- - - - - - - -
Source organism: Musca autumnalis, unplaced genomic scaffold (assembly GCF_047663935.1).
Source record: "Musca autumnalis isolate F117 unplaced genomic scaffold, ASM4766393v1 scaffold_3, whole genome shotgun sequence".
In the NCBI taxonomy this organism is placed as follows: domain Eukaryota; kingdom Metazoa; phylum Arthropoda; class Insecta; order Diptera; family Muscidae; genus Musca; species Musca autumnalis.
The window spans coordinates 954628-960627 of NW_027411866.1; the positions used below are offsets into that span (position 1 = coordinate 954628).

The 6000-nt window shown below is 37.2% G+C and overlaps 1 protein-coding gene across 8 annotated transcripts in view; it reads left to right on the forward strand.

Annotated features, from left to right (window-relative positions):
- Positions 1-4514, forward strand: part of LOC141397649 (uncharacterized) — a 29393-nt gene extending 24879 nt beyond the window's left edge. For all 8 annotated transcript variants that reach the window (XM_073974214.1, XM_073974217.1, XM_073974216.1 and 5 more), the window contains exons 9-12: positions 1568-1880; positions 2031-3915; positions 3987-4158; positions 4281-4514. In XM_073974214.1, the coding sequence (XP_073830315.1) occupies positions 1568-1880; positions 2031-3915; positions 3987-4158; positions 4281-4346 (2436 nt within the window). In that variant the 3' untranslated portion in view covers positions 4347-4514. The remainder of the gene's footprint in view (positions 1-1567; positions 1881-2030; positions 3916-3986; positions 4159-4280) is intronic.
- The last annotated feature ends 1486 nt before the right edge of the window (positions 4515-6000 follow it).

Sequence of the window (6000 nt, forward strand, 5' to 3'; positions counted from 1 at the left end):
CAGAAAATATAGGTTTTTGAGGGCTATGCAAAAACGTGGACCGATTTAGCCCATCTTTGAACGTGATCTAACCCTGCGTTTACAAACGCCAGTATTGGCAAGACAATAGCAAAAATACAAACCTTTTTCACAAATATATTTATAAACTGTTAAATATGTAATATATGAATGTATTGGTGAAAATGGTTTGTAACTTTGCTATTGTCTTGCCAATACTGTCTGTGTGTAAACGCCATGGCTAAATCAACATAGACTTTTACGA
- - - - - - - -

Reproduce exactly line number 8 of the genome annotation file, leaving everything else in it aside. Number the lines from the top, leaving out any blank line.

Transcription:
- The last annotated feature ends 1486 nt before the right edge of the window (positions 4515-6000 follow it).